Details for There Was A Country: Achebe’s Things Fall Apart Revisited

Name:There Was A Country: Achebe’s Things Fall Apart Revisited

The publication of Chinua Achebe’s new book, There was a country: A personal history of Biafra, has in my opinion generated a lot of political criticisms on some of the issues raised in the text. The most topical are those that focus on the roles of General Gowon and Obafemi Owolowo in the civil war. I choose to use the expression ‘civil war’ and not Biafran war because the notion of Biafran war seems to imply that Biafra waged a war with herself, whereas the notion of civil war points to the fact that a section of one country waged a war against another section of the same country, which is exactly what happened in the Nigerian situation. This interpretation is consistent with the idea of “There was a country.”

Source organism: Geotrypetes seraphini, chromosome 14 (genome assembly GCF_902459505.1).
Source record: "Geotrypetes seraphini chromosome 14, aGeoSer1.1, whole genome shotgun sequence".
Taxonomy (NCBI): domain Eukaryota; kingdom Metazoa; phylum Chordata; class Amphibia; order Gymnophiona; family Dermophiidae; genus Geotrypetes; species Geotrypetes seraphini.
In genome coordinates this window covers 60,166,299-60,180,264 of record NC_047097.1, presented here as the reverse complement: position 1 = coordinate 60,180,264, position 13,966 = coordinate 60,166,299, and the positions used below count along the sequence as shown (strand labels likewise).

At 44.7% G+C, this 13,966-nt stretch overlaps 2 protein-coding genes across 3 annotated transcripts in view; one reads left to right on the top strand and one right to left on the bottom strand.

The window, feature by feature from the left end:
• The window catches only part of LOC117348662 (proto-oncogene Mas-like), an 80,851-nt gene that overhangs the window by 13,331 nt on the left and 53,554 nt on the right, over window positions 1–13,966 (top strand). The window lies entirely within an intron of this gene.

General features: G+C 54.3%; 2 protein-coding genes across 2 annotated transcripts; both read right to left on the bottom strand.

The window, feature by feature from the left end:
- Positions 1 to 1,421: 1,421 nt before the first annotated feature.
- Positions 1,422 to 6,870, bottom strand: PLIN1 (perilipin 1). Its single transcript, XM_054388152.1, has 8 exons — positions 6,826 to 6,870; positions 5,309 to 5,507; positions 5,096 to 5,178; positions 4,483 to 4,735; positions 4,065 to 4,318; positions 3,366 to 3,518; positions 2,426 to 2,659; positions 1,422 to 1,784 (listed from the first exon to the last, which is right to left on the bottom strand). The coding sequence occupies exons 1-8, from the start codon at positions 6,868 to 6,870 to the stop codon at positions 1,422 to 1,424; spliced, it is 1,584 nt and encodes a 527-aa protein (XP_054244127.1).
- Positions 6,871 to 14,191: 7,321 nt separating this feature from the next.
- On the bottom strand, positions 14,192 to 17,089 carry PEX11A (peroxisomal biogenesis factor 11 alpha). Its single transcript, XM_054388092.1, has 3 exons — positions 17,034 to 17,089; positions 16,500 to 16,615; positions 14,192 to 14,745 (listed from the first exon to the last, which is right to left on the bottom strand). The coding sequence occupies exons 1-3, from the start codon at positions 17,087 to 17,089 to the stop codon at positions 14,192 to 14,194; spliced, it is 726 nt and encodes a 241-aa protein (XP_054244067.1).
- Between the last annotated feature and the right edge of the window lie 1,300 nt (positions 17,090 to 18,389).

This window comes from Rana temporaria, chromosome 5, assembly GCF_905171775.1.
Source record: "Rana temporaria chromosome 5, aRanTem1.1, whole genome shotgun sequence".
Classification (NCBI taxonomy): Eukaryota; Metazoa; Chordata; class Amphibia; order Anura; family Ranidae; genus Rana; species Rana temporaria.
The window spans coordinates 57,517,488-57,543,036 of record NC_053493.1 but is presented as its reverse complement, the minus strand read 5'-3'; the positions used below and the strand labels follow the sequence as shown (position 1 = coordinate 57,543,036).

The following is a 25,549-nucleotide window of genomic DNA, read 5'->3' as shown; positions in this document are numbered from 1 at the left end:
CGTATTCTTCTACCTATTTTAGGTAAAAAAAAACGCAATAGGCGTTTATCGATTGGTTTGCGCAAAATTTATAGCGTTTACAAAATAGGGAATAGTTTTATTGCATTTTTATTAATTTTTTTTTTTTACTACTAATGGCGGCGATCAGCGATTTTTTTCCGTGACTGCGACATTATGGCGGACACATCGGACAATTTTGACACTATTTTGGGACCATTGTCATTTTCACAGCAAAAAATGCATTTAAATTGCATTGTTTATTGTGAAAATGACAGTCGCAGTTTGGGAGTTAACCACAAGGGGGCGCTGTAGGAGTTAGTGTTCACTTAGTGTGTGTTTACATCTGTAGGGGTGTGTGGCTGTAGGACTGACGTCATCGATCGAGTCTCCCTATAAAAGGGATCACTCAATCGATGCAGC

Chinua Achebe, one of Nigeria’s foremost literary artists was the first to use the expression “Things Fall Apart” within the context of African literary discourse and output. But in the world’s literary arena, the expression is traceable to William Butler Yeats’ poem “The Second Coming.”  The text reads: “Turning and turning in the widening gyre. The Falcon cannot hear the Falconer. Things fall apart; the centre cannot hold ….” In Nigeria’s literary history Achebe was the first to use the expression and since then he has been revered as the ‘father’ of Things Fall Apart. Achebe in his own usage of the expression used it with a different context and connotation from Yeats.

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Created On: 12/24/2012 20:59
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